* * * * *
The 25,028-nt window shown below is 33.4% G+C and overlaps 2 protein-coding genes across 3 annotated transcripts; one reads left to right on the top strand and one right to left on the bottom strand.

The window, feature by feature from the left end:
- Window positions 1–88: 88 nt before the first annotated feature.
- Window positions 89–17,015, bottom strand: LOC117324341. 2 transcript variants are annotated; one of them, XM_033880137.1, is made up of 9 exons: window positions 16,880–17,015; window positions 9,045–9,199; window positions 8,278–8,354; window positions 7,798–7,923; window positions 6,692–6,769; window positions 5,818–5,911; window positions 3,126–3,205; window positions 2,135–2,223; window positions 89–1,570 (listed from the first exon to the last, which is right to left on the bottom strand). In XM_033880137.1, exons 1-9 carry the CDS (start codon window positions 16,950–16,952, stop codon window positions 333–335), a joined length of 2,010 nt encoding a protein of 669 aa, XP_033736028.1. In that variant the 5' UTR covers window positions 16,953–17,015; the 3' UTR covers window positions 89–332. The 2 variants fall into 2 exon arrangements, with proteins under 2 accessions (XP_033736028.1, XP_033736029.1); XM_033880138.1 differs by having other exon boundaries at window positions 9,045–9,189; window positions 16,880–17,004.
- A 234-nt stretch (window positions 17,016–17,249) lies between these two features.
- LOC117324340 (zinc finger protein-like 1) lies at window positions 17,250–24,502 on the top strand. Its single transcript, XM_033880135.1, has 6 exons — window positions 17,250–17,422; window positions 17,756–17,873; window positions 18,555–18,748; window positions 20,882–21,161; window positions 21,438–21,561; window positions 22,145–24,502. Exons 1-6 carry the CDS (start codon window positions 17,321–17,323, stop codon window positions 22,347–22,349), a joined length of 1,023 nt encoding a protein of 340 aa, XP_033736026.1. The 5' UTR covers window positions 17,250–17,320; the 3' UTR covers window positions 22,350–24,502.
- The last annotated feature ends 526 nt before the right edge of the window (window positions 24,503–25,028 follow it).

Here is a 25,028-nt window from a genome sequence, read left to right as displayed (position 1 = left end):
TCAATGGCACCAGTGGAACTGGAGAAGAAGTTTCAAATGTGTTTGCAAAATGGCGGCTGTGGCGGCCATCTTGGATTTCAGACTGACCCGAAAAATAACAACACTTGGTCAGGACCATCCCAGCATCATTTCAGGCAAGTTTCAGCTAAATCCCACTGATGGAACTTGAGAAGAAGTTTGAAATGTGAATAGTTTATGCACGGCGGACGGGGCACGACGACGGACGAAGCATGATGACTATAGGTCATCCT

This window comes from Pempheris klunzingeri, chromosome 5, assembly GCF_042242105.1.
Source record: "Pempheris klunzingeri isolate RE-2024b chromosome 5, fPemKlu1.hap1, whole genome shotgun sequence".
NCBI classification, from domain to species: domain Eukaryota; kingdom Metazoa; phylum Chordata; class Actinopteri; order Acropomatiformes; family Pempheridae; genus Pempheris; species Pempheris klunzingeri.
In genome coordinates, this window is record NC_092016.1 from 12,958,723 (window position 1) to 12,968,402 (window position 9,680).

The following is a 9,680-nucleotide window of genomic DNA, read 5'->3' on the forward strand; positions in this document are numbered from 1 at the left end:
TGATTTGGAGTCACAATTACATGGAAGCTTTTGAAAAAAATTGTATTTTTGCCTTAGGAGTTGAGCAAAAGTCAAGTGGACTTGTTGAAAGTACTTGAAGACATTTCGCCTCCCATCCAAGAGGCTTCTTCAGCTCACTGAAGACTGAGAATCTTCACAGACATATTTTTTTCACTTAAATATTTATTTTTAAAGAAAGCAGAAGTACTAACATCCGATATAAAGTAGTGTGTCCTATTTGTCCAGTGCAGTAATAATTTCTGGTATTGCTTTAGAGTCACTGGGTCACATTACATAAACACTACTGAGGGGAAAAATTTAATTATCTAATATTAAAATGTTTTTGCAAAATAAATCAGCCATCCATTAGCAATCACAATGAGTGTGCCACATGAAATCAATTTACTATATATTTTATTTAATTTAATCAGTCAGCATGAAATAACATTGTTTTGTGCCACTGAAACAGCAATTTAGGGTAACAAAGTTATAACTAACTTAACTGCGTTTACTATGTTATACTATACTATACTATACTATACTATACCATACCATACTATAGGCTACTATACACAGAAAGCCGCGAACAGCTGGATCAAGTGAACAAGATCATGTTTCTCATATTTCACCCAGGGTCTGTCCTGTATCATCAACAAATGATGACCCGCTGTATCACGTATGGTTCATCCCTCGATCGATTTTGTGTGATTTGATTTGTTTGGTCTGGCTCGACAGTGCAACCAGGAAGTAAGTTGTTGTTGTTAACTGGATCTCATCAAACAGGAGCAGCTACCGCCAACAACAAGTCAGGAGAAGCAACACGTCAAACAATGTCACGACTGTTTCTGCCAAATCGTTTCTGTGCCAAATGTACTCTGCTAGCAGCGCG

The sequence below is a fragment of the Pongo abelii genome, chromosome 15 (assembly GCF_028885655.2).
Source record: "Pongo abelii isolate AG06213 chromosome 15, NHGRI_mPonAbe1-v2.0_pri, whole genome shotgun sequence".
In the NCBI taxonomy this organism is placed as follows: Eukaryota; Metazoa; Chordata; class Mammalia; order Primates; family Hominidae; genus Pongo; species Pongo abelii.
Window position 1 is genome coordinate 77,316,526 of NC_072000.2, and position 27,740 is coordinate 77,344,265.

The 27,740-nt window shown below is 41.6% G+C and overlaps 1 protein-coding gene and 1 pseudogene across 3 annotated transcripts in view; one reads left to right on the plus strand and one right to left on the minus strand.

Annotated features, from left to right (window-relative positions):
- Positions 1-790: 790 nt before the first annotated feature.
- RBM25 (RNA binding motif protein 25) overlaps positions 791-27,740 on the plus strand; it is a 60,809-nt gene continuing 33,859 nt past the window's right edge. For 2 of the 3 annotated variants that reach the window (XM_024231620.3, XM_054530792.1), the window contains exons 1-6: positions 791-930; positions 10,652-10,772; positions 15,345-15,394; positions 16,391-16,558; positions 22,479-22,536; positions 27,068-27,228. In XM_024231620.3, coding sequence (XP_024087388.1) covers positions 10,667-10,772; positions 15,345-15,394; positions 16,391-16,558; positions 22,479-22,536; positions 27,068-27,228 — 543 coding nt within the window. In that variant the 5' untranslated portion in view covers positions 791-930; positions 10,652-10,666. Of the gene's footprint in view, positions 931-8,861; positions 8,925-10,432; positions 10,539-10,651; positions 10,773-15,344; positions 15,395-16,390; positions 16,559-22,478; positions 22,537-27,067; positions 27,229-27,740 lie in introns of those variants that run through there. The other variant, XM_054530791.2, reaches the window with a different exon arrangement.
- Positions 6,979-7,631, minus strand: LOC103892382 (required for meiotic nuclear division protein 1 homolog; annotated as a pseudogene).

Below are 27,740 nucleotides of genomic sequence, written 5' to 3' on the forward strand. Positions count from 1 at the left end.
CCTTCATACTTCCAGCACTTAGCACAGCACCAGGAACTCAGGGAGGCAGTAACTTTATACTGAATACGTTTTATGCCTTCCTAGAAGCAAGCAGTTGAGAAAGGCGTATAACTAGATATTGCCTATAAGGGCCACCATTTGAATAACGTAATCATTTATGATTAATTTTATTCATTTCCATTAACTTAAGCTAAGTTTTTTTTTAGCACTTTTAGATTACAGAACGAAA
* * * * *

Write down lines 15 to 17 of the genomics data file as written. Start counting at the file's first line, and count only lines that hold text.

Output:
TGATTTGGAGTCACAATTACATGGAAGCTTTTGAAAAAAATTGTATTTTTGCCTTAGGAGTTGAGCAAAAGTCAAGTGGACTTGTTGAAAGTACTTGAAGACATTTCGCCTCCCATCCAAGAGGCTTCTTCAGCTCACTGAAGACTGAGAATCTTCACAGACATATTTTTTTCACTTAAATATTTATTTTTAAAGAAAGCAGAAGTACTAACATCCGATATAAAGTAGTGTGTCCTATTTGTCCAGTGCAGTAATAATTTCTGGTATTGCTTTAGAGTCACTGGGTCACATTACATAAACACTACTGAGGGGAAAAATTTAATTATCTAATATTAAAATGTTTTTGCAAAATAAATCAGCCATCCATTAGCAATCACAATGAGTGTGCCACATGAAATCAATTTACTATATATTTTATTTAATTTAATCAGTCAGCATGAAATAACATTGTTTTGTGCCACTGAAACAGCAATTTAGGGTAACAAAGTTATAACTAACTTAACTGCGTTTACTATGTTATACTATACTATACTATACTATACTATACCATACCATACTATAGGCTACTATACACAGAAAGCCGCGAACAGCTGGATCAAGTGAACAAGATCATGTTTCTCATATTTCACCCAGGGTCTGTCCTGTATCATCAACAAATGATGACCCGCTGTATCACGTATGGTTCATCCCTCGATCGATTTTGTGTGATTTGATTTGTTTGGTCTGGCTCGACAGTGCAACCAGGAAGTAAGTTGTTGTTGTTAACTGGATCTCATCAAACAGGAGCAGCTACCGCCAACAACAAGTCAGGAGAAGCAACACGTCAAACAATGTCACGACTGTTTCTGCCAAATCGTTTCTGTGCCAAATGTACTCTGCTAGCAGCGCG

The sequence below is a fragment of the Pongo abelii genome, chromosome 15 (assembly GCF_028885655.2).
Source record: "Pongo abelii isolate AG06213 chromosome 15, NHGRI_mPonAbe1-v2.0_pri, whole genome shotgun sequence".